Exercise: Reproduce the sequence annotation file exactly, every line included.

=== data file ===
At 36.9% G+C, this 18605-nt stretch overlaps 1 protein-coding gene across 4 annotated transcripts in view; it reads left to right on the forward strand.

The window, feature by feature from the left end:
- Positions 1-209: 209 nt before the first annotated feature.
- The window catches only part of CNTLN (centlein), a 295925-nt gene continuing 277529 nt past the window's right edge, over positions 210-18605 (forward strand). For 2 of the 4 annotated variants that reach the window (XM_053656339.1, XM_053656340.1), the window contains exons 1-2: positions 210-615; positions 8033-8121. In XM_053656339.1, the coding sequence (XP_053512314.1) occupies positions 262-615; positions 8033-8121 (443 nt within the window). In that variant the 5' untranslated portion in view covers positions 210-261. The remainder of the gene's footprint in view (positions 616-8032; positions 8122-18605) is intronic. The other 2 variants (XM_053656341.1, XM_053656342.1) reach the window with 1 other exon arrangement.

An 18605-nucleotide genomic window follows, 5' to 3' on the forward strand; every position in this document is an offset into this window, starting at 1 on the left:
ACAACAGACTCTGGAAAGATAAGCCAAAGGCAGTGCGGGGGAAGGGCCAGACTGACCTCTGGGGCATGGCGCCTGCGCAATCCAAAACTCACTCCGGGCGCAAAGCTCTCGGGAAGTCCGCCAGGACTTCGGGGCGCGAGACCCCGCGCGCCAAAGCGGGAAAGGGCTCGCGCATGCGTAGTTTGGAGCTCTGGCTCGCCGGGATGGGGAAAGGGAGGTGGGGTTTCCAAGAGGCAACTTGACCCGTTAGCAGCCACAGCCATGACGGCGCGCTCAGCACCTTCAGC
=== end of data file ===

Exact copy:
At 36.9% G+C, this 18605-nt stretch overlaps 1 protein-coding gene across 4 annotated transcripts in view; it reads left to right on the forward strand.

The window, feature by feature from the left end:
- Positions 1-209: 209 nt before the first annotated feature.
- The window catches only part of CNTLN (centlein), a 295925-nt gene continuing 277529 nt past the window's right edge, over positions 210-18605 (forward strand). For 2 of the 4 annotated variants that reach the window (XM_053656339.1, XM_053656340.1), the window contains exons 1-2: positions 210-615; positions 8033-8121. In XM_053656339.1, the coding sequence (XP_053512314.1) occupies positions 262-615; positions 8033-8121 (443 nt within the window). In that variant the 5' untranslated portion in view covers positions 210-261. The remainder of the gene's footprint in view (positions 616-8032; positions 8122-18605) is intronic. The other 2 variants (XM_053656341.1, XM_053656342.1) reach the window with 1 other exon arrangement.

An 18605-nucleotide genomic window follows, 5' to 3' on the forward strand; every position in this document is an offset into this window, starting at 1 on the left:
ACAACAGACTCTGGAAAGATAAGCCAAAGGCAGTGCGGGGGAAGGGCCAGACTGACCTCTGGGGCATGGCGCCTGCGCAATCCAAAACTCACTCCGGGCGCAAAGCTCTCGGGAAGTCCGCCAGGACTTCGGGGCGCGAGACCCCGCGCGCCAAAGCGGGAAAGGGCTCGCGCATGCGTAGTTTGGAGCTCTGGCTCGCCGGGATGGGGAAAGGGAGGTGGGGTTTCCAAGAGGCAACTTGACCCGTTAGCAGCCACAGCCATGACGGCGCGCTCAGCACCTTCAGC